|UNITED STATES OF AMERICA,
Julie George, Salt Lake City, Utah, for the defendant-appellant.
Dave Backman, Assistant United States Attorney and Paul M. Warner, United States Attorney, District of Utah, Salt Lake City, Utah, for the plaintiff-appellee.
On June 19, 2003, a six-count indictment was returned against Whitehead charging him with five firearms-related offenses and one drug-related offense. On July 26, 2004, Whitehead pled guilty to Count 5 of the indictment, which alleged that "[o]n or about April 18, 2003," Whitehead, "having been convicted of a crime punishable by imprisonment for more than one (1) year, did knowingly possess, in and affecting interstate commerce, a firearm, to wit: a 9 mm handgun; in violation of 18 U.S.C. § 922(g)(1)." ROA, Vol. I, Doc. 1, at 3. A presentence investigation report (PSR) was subsequently prepared that proposed the imposition of a base offense level of 20 pursuant to U.S.S.G. § 2K2.1(a)(4)(B) because, in pertinent part, Whitehead "possessed a prohibited firearm described in 18 U.S.C. § 921(a)(30)." ROA, Vol. III, PSR, Addendum at 1. At the sentencing hearing on October 6, 2004, Whitehead objected to this base offense level, arguing that, because § 921(a)(30) had been repealed, § 2K2.1(a)(4)(B) was inapplicable. The district court rejected Whitehead's argument, adopted the PSR's calculations, and sentenced Whitehead to forty-one months' imprisonment, a term at the bottom of the guideline range.
Whitehead renews his argument on appeal, contending the district court should have imposed a lower base offense level because, at the time of his sentencing, the firearm he was convicted of possessing was not, and indeed could not have been, listed in § 921(a)(30). Because Whitehead's argument involves the legal interpretation of § 2K2.1(a)(4)(B) of the Guidelines, we review the district court's ruling de novo. See United States v. Wilson, 416 F.3d 1164, 1167 (10th Cir. 2005).
Section 2K2.1(a)(4)(B) of the Sentencing Guidelines requires imposition of a base offense level of twenty "if . . . the offense involved a firearm described in . . . 18 U.S.C. § 921(a)(30) . . . and the defendant . . . was a prohibited person at the time [he] committed the instant offense . . . ." It is undisputed that Whitehead was a convicted felon, and thus qualified as a "prohibited person," at the time he committed the offense of conviction. Therefore, his appeal hinges on whether the offense of conviction "involved a firearm described in . . . 18 U.S.C. § 921(a)(30)."
At the time of Whitehead's offense (i.e., April 18, 2003), § 921(a)(30) defined the term "semiautomatic assault weapon." That definition included various specific firearms as well as firearms that bore certain specific characteristics. It is uncontroverted that the firearm Whitehead was convicted of possessing fell within this definition. Notably, however, § 921(a)(30) was repealed after the Violent Crime Control and Law Enforcement Act of 1994, 108 Stat. 1796, expired on September 13, 2004 (approximately three weeks before Whitehead was sentenced).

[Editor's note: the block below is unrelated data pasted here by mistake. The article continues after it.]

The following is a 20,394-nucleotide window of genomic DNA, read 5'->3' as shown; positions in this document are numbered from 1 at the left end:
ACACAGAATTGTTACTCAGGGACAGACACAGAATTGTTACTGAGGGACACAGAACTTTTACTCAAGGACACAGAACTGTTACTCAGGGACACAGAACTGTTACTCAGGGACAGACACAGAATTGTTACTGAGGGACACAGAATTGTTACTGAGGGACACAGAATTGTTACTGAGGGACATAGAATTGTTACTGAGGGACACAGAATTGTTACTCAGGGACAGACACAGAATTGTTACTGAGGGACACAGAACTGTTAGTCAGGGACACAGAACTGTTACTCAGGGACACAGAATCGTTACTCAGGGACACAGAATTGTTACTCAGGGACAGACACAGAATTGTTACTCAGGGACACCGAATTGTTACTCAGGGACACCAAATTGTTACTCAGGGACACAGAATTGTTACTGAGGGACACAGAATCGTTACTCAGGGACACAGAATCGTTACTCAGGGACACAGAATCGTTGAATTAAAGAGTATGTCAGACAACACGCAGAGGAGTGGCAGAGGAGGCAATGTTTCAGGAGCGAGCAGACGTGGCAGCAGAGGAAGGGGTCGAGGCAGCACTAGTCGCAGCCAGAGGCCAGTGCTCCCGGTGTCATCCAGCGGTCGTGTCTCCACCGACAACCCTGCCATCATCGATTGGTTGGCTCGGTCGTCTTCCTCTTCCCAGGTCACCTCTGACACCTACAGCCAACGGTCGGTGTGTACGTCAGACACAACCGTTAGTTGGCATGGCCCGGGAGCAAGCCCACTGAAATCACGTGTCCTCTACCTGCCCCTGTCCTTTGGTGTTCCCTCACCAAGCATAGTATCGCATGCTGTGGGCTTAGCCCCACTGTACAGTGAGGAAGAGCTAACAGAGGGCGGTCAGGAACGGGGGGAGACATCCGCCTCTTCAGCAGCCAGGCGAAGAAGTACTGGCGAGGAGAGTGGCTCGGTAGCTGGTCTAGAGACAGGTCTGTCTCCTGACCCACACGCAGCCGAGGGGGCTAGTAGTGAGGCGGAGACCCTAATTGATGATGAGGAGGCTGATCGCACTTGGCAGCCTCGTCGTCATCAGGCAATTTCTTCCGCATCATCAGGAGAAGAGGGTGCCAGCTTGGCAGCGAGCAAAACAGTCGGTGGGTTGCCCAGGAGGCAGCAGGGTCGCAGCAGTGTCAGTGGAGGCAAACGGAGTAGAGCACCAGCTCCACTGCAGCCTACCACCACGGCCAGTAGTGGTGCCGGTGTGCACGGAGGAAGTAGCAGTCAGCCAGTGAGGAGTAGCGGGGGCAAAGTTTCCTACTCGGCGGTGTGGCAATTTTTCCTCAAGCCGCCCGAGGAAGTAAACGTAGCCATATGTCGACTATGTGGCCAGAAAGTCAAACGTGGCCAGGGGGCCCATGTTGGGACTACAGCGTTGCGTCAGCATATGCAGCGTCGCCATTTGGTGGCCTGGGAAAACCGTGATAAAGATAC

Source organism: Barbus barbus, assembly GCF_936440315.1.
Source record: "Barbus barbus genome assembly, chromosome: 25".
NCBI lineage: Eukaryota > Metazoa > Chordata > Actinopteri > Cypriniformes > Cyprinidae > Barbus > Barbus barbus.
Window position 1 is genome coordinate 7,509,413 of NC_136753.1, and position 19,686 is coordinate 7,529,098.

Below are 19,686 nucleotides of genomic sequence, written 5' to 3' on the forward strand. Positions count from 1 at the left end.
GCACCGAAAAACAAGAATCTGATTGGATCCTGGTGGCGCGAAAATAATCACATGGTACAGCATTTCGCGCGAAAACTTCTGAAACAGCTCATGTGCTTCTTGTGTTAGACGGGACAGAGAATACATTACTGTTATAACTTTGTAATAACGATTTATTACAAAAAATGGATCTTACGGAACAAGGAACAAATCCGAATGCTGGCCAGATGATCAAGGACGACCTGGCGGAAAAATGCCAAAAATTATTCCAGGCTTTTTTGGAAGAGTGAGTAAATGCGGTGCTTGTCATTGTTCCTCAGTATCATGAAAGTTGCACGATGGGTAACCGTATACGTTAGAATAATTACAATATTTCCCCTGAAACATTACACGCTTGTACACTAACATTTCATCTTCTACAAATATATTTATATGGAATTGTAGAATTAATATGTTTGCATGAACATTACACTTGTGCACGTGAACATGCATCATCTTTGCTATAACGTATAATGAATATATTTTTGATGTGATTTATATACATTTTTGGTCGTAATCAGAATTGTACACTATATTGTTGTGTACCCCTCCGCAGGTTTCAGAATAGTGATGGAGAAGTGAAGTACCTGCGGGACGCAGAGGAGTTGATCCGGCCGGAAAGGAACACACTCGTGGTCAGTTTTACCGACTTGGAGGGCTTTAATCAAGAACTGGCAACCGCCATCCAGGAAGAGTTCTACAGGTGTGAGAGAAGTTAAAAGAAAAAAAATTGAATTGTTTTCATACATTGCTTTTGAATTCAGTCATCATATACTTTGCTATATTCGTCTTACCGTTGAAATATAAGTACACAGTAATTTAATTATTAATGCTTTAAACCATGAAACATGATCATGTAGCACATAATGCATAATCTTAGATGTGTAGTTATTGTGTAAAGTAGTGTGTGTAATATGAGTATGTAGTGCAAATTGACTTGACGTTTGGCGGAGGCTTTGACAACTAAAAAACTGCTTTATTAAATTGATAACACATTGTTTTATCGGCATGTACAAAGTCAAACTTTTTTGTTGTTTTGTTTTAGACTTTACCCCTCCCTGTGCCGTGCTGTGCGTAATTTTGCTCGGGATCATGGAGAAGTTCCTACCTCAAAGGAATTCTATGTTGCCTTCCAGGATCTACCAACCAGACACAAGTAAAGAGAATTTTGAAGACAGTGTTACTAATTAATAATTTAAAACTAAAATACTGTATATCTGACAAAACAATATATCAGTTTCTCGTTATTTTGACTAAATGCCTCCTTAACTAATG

Whitehead contends that, because § 921(a)(30) had been repealed at the time of his sentencing, § 2K2.1(a)(4)(B) was effectively inapplicable and the district court therefore should have imposed a lower base offense level. We disagree. The language of § 2K2.1(a)(4)(B), in particular its reference to whether "the offense [of conviction] involved a firearm described in . . . § 921(a)(30)," was clearly intended, in our view, to focus on the circumstances in existence at the time the offense of conviction was committed. See generally United States v. Gay, 240 F.3d 1222, 1231 (10th Cir. 2000) (noting that Sentencing Guidelines, like criminal statutes, "are given their fair meaning in accord with the manifest intent of the lawmakers.") (internal quotations omitted). In other words, just as it asks whether the defendant was a prohibited person at the time he committed the offense of conviction, § 2K2.1(a)(4)(B) focuses on whether, at the time the offense of conviction was committed, the firearm involved in the offense fell within the definition of "semiautomatic assault weapon" outlined in § 921(a)(30).
Our interpretation is bolstered by the fact that, in the most recent version of the Guidelines Manual (i.e., the version that became effective on November 1, 2004), the Sentencing Commission made no changes to the wording of § 2K2.1(a)(4)(B). Thus, notwithstanding the repeal of § 921(a)(30), § 2K2.1(a)(4)(B) continues to require the imposition of a base offense level of twenty if the defendant was a prohibited person at the time he committed the offense and the firearm involved in the offense fell within the definition of "semiautomatic assault weapon" outlined in § 921(a)(30). Had the Sentencing Commission intended § 2K2.1(a)(4)(B) to focus on the status of the firearm at issue at the time of sentencing rather than at the time the offense of conviction was committed, then the continued reference to § 921(a)(30) would be superfluous, as would § 2K2.1(a)(4)(B) itself.
For these reasons, we conclude the district court did not err in interpreting § 2K2.1(a)(4)(B) or in applying that provision to Whitehead's case.
The judgment of the district court is AFFIRMED.
*. After examining the briefs and appellate record, this panel has determined unanimously that oral argument would not materially assist the determination of this appeal. See Fed. R. App. P. 34(a)(2); 10th Cir. R. 34.1(G). The case is therefore ordered submitted without oral argument.